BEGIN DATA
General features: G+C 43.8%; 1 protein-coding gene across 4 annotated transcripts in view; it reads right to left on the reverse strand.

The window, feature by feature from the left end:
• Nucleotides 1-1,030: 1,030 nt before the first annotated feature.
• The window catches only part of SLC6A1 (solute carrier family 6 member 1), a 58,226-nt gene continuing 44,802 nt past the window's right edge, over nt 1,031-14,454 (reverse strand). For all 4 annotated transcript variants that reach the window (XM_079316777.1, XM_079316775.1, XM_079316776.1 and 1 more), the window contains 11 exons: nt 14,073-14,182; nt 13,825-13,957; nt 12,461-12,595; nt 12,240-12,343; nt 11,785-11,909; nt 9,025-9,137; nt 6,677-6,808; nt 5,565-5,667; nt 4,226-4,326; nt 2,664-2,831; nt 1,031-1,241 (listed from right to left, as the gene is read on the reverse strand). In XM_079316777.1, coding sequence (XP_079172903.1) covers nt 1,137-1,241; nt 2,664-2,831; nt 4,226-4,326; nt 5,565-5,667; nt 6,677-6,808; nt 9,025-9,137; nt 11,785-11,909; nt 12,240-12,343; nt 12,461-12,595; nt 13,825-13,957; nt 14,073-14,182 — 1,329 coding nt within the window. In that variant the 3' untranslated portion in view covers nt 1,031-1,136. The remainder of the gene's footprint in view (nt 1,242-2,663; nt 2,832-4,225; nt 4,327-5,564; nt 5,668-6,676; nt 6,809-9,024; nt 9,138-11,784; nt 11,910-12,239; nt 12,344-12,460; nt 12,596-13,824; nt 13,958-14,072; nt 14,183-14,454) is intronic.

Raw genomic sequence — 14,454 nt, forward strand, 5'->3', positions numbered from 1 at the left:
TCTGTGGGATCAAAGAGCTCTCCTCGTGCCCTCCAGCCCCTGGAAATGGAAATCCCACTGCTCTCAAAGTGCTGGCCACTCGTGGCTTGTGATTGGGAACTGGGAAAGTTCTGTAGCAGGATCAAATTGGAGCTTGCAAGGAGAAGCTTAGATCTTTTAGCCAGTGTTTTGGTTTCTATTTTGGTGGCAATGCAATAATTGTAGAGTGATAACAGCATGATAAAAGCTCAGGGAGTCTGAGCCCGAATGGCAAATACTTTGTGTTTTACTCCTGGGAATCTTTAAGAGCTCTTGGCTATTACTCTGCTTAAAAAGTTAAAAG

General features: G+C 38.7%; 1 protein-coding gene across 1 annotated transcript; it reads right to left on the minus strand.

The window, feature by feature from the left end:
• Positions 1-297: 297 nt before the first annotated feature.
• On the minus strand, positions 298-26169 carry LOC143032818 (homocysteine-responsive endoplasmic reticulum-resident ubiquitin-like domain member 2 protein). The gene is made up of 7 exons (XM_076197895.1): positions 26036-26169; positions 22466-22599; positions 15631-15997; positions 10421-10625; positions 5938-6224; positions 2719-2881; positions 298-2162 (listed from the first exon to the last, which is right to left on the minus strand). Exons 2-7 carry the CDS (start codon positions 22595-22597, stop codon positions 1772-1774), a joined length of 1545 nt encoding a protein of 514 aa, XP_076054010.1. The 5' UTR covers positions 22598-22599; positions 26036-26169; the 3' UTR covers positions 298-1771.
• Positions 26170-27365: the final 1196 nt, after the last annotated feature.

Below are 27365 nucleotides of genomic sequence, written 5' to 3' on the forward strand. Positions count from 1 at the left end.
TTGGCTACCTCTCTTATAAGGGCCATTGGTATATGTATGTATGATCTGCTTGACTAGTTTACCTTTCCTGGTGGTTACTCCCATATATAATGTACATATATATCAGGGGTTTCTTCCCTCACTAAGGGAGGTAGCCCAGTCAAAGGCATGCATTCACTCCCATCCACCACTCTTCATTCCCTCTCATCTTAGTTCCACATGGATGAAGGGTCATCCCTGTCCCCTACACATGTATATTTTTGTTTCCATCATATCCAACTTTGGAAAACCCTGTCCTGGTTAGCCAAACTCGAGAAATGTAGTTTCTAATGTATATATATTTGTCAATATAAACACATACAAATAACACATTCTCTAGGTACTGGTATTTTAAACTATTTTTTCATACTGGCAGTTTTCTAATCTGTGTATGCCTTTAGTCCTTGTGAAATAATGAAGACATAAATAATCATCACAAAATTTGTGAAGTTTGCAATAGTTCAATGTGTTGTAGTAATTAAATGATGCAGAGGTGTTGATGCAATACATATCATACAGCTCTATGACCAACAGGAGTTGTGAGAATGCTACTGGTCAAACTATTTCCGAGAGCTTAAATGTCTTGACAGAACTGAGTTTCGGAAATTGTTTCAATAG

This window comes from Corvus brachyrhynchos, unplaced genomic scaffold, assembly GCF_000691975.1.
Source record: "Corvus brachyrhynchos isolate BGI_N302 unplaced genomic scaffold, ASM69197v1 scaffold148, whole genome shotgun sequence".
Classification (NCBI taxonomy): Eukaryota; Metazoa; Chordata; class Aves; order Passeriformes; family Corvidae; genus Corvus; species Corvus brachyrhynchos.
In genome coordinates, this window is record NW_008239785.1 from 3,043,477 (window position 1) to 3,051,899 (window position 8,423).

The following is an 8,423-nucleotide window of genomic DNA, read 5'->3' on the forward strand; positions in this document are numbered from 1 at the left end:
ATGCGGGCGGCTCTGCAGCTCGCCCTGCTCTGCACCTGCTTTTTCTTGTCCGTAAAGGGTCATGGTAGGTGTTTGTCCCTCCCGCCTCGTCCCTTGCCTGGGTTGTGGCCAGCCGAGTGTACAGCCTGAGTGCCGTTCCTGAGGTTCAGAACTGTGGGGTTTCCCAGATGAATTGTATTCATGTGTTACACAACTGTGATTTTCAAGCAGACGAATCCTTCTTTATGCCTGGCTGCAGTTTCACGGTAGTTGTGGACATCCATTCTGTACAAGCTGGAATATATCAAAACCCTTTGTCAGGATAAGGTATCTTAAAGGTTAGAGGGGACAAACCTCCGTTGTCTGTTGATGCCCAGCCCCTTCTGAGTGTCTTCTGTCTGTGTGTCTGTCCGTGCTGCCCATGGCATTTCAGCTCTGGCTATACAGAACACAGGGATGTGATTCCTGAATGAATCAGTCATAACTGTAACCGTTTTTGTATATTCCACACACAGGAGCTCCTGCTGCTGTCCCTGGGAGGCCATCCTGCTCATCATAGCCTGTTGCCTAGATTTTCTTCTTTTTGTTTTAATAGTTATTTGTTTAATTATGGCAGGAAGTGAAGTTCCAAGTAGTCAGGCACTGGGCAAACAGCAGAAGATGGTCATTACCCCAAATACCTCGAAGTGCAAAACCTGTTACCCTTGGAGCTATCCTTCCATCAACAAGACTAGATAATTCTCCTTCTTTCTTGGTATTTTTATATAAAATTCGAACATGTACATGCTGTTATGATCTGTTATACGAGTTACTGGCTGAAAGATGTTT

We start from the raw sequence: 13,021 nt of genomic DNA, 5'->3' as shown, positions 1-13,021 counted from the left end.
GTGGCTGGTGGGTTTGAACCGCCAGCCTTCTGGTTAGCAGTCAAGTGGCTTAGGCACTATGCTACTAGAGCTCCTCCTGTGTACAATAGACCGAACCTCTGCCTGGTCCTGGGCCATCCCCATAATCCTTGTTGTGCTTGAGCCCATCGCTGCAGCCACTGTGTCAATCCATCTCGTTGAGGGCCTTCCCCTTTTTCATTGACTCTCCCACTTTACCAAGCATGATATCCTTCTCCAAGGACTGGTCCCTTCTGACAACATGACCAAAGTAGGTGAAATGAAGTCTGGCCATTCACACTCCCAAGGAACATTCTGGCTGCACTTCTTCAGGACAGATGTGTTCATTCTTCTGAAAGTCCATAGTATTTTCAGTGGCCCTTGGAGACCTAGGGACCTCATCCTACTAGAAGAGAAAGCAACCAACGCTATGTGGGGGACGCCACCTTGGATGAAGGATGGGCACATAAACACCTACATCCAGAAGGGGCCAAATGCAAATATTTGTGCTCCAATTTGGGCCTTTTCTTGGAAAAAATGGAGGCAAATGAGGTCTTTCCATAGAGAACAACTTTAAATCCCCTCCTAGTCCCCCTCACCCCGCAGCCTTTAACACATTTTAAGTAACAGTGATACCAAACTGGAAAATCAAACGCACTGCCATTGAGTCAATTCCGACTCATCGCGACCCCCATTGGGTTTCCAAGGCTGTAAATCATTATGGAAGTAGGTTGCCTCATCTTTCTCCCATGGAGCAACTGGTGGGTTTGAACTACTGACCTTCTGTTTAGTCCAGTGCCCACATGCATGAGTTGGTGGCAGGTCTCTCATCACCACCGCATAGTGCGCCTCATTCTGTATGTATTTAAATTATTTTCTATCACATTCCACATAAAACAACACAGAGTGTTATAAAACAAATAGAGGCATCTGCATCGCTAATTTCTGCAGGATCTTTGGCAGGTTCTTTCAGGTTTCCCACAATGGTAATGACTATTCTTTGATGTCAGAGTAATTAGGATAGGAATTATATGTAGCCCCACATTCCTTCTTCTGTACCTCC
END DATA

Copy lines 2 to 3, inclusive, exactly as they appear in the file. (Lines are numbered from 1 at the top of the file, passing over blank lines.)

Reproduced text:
The window, feature by feature from the left end:
• Nucleotides 1-1,030: 1,030 nt before the first annotated feature.